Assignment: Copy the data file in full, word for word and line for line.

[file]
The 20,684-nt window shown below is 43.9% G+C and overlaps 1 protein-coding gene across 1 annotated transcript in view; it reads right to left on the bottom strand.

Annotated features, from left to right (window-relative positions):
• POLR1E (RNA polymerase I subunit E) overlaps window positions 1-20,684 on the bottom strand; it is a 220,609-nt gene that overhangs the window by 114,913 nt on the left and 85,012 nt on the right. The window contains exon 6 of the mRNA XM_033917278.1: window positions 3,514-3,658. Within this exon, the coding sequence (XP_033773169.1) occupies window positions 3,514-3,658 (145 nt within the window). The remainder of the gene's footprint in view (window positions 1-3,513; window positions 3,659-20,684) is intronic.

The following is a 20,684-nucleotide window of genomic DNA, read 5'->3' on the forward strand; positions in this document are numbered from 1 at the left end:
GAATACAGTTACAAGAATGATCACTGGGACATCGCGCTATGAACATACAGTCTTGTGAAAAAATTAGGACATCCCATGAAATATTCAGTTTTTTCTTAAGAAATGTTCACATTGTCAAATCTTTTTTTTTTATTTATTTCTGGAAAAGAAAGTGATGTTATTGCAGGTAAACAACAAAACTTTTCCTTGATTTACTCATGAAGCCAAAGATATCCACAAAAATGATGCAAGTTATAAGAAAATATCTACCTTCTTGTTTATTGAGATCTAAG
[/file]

The 20,684-nt window shown below is 43.9% G+C and overlaps 1 protein-coding gene across 1 annotated transcript in view; it reads right to left on the bottom strand.

Annotated features, from left to right (window-relative positions):
• POLR1E (RNA polymerase I subunit E) overlaps window positions 1-20,684 on the bottom strand; it is a 220,609-nt gene that overhangs the window by 114,913 nt on the left and 85,012 nt on the right. The window contains exon 6 of the mRNA XM_033917278.1: window positions 3,514-3,658. Within this exon, the coding sequence (XP_033773169.1) occupies window positions 3,514-3,658 (145 nt within the window). The remainder of the gene's footprint in view (window positions 1-3,513; window positions 3,659-20,684) is intronic.

The following is a 20,684-nucleotide window of genomic DNA, read 5'->3' on the forward strand; positions in this document are numbered from 1 at the left end:
GAATACAGTTACAAGAATGATCACTGGGACATCGCGCTATGAACATACAGTCTTGTGAAAAAATTAGGACATCCCATGAAATATTCAGTTTTTTCTTAAGAAATGTTCACATTGTCAAATCTTTTTTTTTTATTTATTTCTGGAAAAGAAAGTGATGTTATTGCAGGTAAACAACAAAACTTTTCCTTGATTTACTCATGAAGCCAAAGATATCCACAAAAATGATGCAAGTTATAAGAAAATATCTACCTTCTTGTTTATTGAGATCTAAG